Posted by: crudbasher | January 10, 2011

Robots in Classrooms?

Don’t you often find that when a person wants to discredit an argument, they take that argument to an irrational extreme?  On one hand it does help illustrate fallacies in that argument, but it tends to create false choice.  This is called a strawman argument.

I have seen several stories in the past few months now about how computers and robots are getting better so shouldn’t we replace teachers in classrooms with robots?

This is a silly argument (for now).

I have always admired the job a teacher does.  If you think about it you have to be doing about three different types of tasks at the same time.  You deal with frequent derailings of what you are trying to do.  Most importantly, you are dealing with a captive audience who in a lot of cases don’t want to be there.  Talk about a no win situation!

If you have been reading my blog for a while you have no doubt picked up on my belief that you can’t say what technology can’t do.  Most proclamations like that in the past have been shown to be wrong.  I do actually think that in the future (~15 years) we will have Artificial Intelligence computers that can pass as humans some of the time.  But way before that will come AI agents.  These are computing systems that act as assistants to us.  There are many things that computers can do better than people.  That includes even teachers.  An AI assistant for teachers would be a tremendous help in making the classroom work better.  Each student can have their own AI assistant for answering basic questions.  Why not?  The article linked below makes a good point (eventually) that people have their own contribution to teaching that can’t be replaced by computers. (yet)

What is the goal here?  Is it to make sure there is job security for teachers? (that’s the union’s job)  Or is it to make sure each child develops to their full potential?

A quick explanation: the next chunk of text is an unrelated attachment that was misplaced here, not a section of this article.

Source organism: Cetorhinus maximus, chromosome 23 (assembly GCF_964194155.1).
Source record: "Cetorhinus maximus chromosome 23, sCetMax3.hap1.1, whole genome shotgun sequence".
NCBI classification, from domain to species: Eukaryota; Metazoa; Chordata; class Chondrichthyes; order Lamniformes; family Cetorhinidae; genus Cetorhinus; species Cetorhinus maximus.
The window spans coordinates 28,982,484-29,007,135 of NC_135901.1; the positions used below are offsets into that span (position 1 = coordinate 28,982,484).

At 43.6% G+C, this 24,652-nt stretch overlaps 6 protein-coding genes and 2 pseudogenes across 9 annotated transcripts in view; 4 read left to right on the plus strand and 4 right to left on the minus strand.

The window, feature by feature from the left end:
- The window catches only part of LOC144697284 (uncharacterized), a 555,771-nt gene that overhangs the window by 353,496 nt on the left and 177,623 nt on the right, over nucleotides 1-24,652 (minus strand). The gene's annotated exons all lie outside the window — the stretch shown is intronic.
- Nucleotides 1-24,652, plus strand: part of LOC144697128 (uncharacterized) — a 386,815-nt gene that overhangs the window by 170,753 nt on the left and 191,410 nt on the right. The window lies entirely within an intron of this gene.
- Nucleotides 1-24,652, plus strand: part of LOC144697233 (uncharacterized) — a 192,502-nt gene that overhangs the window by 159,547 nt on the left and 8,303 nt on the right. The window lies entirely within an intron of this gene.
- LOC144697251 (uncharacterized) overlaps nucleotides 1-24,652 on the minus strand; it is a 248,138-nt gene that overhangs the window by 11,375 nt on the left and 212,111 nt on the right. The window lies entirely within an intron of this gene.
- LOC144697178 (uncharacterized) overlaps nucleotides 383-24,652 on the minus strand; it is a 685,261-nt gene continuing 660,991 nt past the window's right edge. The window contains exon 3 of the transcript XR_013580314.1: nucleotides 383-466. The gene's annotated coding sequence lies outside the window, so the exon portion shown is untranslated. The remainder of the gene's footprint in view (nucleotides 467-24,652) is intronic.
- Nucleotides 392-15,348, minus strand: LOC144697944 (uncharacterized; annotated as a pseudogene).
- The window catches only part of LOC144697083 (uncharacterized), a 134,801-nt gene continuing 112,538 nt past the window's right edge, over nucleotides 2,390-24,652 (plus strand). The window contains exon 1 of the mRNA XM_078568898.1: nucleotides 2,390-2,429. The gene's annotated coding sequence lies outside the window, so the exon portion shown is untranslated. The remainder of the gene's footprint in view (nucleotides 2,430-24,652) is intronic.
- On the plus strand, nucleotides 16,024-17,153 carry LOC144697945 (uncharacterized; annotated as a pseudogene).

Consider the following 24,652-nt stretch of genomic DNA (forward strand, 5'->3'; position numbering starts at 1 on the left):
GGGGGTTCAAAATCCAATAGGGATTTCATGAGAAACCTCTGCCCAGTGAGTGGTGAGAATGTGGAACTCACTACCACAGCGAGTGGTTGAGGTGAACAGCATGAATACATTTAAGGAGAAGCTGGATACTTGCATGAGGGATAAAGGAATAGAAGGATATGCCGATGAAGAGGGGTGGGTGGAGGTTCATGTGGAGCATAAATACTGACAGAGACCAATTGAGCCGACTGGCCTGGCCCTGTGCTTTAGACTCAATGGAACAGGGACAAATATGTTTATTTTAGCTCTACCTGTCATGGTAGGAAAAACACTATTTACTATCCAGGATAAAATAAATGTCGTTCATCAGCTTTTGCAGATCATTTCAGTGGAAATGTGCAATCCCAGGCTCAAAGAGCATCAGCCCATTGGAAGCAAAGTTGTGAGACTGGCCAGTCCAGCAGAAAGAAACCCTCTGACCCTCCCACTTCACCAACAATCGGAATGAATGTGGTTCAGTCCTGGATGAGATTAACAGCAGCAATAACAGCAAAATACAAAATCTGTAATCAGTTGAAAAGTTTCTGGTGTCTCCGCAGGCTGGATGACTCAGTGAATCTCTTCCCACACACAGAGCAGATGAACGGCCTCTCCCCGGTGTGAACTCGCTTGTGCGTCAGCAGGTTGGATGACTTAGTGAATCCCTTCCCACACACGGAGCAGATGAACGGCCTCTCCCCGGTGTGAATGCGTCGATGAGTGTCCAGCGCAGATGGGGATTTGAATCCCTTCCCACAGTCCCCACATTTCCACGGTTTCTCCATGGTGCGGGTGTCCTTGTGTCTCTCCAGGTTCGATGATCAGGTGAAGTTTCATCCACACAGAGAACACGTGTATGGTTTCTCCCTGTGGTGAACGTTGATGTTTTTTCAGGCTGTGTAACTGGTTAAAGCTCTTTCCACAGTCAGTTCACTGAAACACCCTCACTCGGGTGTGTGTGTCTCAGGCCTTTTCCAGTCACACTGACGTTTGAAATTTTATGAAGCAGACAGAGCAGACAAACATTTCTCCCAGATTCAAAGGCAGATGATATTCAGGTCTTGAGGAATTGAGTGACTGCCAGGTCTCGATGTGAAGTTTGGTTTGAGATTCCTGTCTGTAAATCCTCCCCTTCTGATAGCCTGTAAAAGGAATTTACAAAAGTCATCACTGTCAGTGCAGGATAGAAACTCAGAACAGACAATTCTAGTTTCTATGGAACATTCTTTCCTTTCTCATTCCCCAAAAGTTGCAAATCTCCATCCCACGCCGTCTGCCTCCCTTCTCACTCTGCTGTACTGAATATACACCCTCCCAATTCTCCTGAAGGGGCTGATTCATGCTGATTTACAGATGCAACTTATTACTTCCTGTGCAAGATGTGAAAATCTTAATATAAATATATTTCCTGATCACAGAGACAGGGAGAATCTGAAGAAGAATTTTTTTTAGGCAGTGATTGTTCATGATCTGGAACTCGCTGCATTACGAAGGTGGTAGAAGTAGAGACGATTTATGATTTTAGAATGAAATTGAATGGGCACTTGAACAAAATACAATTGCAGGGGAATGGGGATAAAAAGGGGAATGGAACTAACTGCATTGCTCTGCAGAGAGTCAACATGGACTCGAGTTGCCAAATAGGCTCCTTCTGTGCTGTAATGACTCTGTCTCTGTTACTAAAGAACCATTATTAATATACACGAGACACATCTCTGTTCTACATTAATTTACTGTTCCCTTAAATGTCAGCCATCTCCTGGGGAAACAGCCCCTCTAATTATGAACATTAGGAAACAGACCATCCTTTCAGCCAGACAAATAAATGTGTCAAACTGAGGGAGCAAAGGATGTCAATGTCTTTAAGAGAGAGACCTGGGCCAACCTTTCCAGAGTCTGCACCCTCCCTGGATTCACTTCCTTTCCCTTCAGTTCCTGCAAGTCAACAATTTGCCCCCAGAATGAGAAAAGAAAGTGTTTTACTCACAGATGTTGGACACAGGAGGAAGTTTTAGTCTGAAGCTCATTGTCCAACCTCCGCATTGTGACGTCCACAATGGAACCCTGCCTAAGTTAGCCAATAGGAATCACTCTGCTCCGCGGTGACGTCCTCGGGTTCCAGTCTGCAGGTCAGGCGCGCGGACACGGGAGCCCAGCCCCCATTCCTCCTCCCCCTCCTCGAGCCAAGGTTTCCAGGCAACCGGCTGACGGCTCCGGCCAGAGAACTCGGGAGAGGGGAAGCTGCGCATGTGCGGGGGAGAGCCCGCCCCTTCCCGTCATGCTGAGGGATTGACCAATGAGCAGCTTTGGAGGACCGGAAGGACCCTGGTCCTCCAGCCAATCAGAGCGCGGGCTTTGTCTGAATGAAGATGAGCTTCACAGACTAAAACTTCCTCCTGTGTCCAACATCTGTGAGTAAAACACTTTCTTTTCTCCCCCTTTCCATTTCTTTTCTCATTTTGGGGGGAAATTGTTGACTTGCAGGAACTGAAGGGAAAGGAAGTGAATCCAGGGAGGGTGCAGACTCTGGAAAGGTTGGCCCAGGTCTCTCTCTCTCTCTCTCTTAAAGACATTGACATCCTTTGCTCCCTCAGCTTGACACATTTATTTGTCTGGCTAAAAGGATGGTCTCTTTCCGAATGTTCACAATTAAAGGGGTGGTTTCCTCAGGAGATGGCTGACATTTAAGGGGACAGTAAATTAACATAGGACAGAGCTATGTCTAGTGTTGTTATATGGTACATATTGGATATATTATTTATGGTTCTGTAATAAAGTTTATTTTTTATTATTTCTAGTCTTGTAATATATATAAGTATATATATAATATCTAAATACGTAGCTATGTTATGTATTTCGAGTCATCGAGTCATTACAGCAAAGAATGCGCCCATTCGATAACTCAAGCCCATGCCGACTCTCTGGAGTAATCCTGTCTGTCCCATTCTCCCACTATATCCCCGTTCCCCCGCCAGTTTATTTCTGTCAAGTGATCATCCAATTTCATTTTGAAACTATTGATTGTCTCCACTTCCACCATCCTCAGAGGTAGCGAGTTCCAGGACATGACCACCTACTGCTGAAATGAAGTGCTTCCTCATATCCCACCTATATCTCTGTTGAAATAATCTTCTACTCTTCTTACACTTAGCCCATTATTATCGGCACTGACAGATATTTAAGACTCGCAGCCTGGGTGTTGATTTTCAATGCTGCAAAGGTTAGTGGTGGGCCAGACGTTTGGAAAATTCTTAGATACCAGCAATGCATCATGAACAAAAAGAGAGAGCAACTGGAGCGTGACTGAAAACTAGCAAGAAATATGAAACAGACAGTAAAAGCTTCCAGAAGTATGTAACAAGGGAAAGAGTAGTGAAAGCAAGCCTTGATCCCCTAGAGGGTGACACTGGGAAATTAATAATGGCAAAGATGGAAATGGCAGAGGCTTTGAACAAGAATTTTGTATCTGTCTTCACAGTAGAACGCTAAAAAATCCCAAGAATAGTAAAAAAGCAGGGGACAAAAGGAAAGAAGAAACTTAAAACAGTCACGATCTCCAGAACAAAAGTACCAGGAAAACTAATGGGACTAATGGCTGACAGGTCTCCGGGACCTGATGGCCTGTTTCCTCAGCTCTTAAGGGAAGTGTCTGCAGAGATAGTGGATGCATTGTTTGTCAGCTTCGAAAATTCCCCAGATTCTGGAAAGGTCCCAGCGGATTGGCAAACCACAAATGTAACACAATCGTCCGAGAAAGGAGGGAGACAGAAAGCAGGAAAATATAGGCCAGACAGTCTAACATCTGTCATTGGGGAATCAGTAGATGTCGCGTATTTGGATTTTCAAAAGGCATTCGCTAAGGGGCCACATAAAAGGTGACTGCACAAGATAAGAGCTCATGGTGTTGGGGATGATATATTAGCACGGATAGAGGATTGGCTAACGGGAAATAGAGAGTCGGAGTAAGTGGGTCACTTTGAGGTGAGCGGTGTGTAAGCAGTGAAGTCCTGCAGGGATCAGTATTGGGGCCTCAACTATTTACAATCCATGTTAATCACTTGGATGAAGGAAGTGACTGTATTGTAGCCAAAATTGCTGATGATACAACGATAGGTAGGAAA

There are a lot of arguments buzzing around the Internet these days.  Make sure your argument can beat more than a strawman.

  • Intuition vs mechanical technique

    tags: education technology robot AI

    • a training exercise at a penitentiary in West Virginia, at which artificial intelligence (AI) software was being used to recognize faces, gestures and patterns of group behavior.


    • But machines do not blink or forget. They are tireless assistants. . . At work or school, the technology opens the door to a computerized supervisor that is always watching.


    • Harvard professor Steven Pinker’s great 2009 book How the Mind Works


    • wonder if we’re making the same mistake in AI that we’re doing in education reform: getting carried away by an illusory short cut and ignoring one-half of the equation we need to solve.


    • Pinker talks about


    • the human brain is (spoiler alert!) really, really complicated


    • we may not sweat the small stuff, but our efforts to make fancy robots derail because they can’t get past the small stuff.


    • Robots can do the intelligent number-crunching, but since we still don’t even understand sentience ourselves — except to say that it exists — how the hell could we hope to instill it in a machine?


    • it does underscore the need for AI to serve in a complementary fashion


    • Use cameras to augment the work of your prison guards; don’t replace the guards altogether.


    • our well-founded emphasis on improving the quality of teaching and learning is leading us to overvalue one side of the equation (intelligence, or, more specifically in a school context, technique) and ignore the other (consciousness, or, more specifically, the identity and integrity of the individual who is doing the teaching).


    • But when we embrace technique as the answer for our troubles, we deny the deeply relational aspect of teaching and learning.


    • Parker’s and Pinker’s insights may lead to a messier equation, but it’s how the mind works, and it’s what good teaching requires. So why not make 2011 a year when we start to acknowledge both sides of this coin? When it comes to understanding the human brain, we must study both intelligence and consciousness. And when it comes to producing a world-class profession of teachers, we must help individuals acquire both top-flight technique and a deep understanding of the self that teaches.


Posted from Diigo. The rest of my favorite links are here.



  1. […] relates to the blog post from yesterday about AI agents.  Once we have glasses or contacts with displays in them, we will come to […]

  2. […] Wins Jeopardy; Teachers Should Take Note On several occasions I have speculated whether a computer can replace a teacher. Right now the answer is no. I believe […]

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